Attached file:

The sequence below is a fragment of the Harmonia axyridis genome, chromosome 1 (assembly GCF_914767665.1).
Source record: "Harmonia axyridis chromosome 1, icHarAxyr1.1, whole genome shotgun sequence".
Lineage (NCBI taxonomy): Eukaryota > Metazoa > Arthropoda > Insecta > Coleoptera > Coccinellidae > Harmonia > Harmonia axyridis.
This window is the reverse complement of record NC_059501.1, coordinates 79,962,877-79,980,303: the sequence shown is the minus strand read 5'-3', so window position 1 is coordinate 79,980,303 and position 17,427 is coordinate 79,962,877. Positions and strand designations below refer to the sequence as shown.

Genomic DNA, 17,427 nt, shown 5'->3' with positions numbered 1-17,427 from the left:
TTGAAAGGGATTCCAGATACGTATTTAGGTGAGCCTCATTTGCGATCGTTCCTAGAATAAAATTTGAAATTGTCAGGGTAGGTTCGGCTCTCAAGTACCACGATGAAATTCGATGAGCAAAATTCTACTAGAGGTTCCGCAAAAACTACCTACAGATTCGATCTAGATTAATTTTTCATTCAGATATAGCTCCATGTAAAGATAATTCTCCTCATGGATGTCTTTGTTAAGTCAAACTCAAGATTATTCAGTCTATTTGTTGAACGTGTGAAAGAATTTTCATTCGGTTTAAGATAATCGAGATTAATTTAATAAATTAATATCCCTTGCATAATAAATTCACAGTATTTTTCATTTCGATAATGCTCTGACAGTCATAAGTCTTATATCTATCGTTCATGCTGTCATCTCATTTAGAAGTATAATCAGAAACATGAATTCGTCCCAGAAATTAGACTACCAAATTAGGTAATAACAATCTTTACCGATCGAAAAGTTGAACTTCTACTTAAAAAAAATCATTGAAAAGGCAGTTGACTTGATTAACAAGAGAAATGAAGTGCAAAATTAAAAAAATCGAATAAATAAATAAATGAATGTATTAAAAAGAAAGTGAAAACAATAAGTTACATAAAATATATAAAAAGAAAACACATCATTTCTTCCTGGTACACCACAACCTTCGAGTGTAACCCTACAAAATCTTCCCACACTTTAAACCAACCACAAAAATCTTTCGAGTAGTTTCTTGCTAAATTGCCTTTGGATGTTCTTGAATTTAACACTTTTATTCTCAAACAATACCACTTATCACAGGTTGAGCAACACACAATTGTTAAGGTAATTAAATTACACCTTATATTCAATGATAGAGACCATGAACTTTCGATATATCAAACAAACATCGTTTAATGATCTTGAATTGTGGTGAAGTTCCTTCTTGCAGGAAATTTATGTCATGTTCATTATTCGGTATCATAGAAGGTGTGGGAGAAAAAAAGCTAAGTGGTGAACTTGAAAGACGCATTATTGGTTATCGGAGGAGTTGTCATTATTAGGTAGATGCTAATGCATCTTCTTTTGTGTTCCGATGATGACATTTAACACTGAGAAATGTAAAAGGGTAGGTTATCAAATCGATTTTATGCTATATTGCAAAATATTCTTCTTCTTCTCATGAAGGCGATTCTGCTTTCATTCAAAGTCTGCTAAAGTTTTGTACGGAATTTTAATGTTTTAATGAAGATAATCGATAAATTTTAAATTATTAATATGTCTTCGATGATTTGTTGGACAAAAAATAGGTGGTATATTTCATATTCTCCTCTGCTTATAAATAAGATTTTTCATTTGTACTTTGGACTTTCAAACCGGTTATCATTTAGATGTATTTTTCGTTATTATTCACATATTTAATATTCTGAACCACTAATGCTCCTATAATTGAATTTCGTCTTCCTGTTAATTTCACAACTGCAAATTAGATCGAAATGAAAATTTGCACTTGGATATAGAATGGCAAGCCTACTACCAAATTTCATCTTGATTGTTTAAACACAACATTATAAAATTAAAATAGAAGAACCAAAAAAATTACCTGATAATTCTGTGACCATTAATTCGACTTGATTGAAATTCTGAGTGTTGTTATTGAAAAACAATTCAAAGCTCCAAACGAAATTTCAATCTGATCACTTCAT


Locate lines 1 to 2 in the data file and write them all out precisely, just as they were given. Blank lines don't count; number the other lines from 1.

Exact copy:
The sequence below is a fragment of the Harmonia axyridis genome, chromosome 1 (assembly GCF_914767665.1).
Source record: "Harmonia axyridis chromosome 1, icHarAxyr1.1, whole genome shotgun sequence".